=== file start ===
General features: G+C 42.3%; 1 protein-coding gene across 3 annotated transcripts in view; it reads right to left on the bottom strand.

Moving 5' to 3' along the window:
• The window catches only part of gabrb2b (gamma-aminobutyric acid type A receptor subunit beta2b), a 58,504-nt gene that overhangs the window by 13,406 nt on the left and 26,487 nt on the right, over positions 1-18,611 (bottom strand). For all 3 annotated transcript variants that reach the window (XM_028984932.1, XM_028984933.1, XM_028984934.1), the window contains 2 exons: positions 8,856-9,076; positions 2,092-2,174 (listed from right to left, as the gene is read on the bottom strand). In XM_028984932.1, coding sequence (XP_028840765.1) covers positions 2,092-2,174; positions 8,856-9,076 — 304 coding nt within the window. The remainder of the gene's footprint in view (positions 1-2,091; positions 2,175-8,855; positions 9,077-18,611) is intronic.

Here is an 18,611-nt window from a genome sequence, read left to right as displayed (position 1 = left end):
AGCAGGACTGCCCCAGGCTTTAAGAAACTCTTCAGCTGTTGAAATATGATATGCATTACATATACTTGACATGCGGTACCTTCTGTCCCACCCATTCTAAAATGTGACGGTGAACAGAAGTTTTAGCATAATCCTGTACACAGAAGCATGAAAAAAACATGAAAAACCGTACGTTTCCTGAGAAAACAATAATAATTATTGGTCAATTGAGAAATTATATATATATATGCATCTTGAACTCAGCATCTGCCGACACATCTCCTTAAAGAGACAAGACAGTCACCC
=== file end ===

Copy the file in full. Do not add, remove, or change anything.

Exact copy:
General features: G+C 42.3%; 1 protein-coding gene across 3 annotated transcripts in view; it reads right to left on the bottom strand.

Moving 5' to 3' along the window:
• The window catches only part of gabrb2b (gamma-aminobutyric acid type A receptor subunit beta2b), a 58,504-nt gene that overhangs the window by 13,406 nt on the left and 26,487 nt on the right, over positions 1-18,611 (bottom strand). For all 3 annotated transcript variants that reach the window (XM_028984932.1, XM_028984933.1, XM_028984934.1), the window contains 2 exons: positions 8,856-9,076; positions 2,092-2,174 (listed from right to left, as the gene is read on the bottom strand). In XM_028984932.1, coding sequence (XP_028840765.1) covers positions 2,092-2,174; positions 8,856-9,076 — 304 coding nt within the window. The remainder of the gene's footprint in view (positions 1-2,091; positions 2,175-8,855; positions 9,077-18,611) is intronic.

Here is an 18,611-nt window from a genome sequence, read left to right as displayed (position 1 = left end):
AGCAGGACTGCCCCAGGCTTTAAGAAACTCTTCAGCTGTTGAAATATGATATGCATTACATATACTTGACATGCGGTACCTTCTGTCCCACCCATTCTAAAATGTGACGGTGAACAGAAGTTTTAGCATAATCCTGTACACAGAAGCATGAAAAAAACATGAAAAACCGTACGTTTCCTGAGAAAACAATAATAATTATTGGTCAATTGAGAAATTATATATATATATGCATCTTGAACTCAGCATCTGCCGACACATCTCCTTAAAGAGACAAGACAGTCACCC